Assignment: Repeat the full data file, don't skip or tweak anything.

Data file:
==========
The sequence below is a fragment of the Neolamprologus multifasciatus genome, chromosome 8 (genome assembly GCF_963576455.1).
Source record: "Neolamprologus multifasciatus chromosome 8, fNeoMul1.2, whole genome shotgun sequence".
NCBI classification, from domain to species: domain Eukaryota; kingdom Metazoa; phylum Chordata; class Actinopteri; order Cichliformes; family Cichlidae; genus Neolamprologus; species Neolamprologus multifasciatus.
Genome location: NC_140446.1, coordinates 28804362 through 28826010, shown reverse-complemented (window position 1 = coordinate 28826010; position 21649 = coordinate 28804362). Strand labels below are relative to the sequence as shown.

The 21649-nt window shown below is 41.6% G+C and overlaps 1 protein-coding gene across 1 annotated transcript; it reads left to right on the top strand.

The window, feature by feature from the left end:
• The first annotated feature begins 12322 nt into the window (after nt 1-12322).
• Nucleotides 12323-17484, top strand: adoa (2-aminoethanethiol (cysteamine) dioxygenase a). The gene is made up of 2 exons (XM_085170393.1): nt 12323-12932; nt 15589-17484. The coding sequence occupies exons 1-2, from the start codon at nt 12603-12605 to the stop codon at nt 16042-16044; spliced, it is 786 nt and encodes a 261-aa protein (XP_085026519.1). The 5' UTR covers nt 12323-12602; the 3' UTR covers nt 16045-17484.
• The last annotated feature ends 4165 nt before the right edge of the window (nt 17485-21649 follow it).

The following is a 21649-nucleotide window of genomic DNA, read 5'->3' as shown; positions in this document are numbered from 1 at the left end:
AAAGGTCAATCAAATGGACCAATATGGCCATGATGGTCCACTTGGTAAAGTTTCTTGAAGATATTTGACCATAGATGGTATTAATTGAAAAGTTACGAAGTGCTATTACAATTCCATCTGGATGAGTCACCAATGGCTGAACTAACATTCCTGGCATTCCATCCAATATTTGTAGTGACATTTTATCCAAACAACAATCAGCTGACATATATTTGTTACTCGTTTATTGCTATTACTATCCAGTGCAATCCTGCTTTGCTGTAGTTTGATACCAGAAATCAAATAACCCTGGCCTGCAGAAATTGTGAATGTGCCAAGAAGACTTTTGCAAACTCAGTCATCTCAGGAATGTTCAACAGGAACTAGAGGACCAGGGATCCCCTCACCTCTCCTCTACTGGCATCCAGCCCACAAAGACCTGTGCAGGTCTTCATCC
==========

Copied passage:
The sequence below is a fragment of the Neolamprologus multifasciatus genome, chromosome 8 (genome assembly GCF_963576455.1).
Source record: "Neolamprologus multifasciatus chromosome 8, fNeoMul1.2, whole genome shotgun sequence".
NCBI classification, from domain to species: domain Eukaryota; kingdom Metazoa; phylum Chordata; class Actinopteri; order Cichliformes; family Cichlidae; genus Neolamprologus; species Neolamprologus multifasciatus.
Genome location: NC_140446.1, coordinates 28804362 through 28826010, shown reverse-complemented (window position 1 = coordinate 28826010; position 21649 = coordinate 28804362). Strand labels below are relative to the sequence as shown.

The 21649-nt window shown below is 41.6% G+C and overlaps 1 protein-coding gene across 1 annotated transcript; it reads left to right on the top strand.

The window, feature by feature from the left end:
• The first annotated feature begins 12322 nt into the window (after nt 1-12322).
• Nucleotides 12323-17484, top strand: adoa (2-aminoethanethiol (cysteamine) dioxygenase a). The gene is made up of 2 exons (XM_085170393.1): nt 12323-12932; nt 15589-17484. The coding sequence occupies exons 1-2, from the start codon at nt 12603-12605 to the stop codon at nt 16042-16044; spliced, it is 786 nt and encodes a 261-aa protein (XP_085026519.1). The 5' UTR covers nt 12323-12602; the 3' UTR covers nt 16045-17484.
• The last annotated feature ends 4165 nt before the right edge of the window (nt 17485-21649 follow it).

The following is a 21649-nucleotide window of genomic DNA, read 5'->3' as shown; positions in this document are numbered from 1 at the left end:
AAAGGTCAATCAAATGGACCAATATGGCCATGATGGTCCACTTGGTAAAGTTTCTTGAAGATATTTGACCATAGATGGTATTAATTGAAAAGTTACGAAGTGCTATTACAATTCCATCTGGATGAGTCACCAATGGCTGAACTAACATTCCTGGCATTCCATCCAATATTTGTAGTGACATTTTATCCAAACAACAATCAGCTGACATATATTTGTTACTCGTTTATTGCTATTACTATCCAGTGCAATCCTGCTTTGCTGTAGTTTGATACCAGAAATCAAATAACCCTGGCCTGCAGAAATTGTGAATGTGCCAAGAAGACTTTTGCAAACTCAGTCATCTCAGGAATGTTCAACAGGAACTAGAGGACCAGGGATCCCCTCACCTCTCCTCTACTGGCATCCAGCCCACAAAGACCTGTGCAGGTCTTCATCC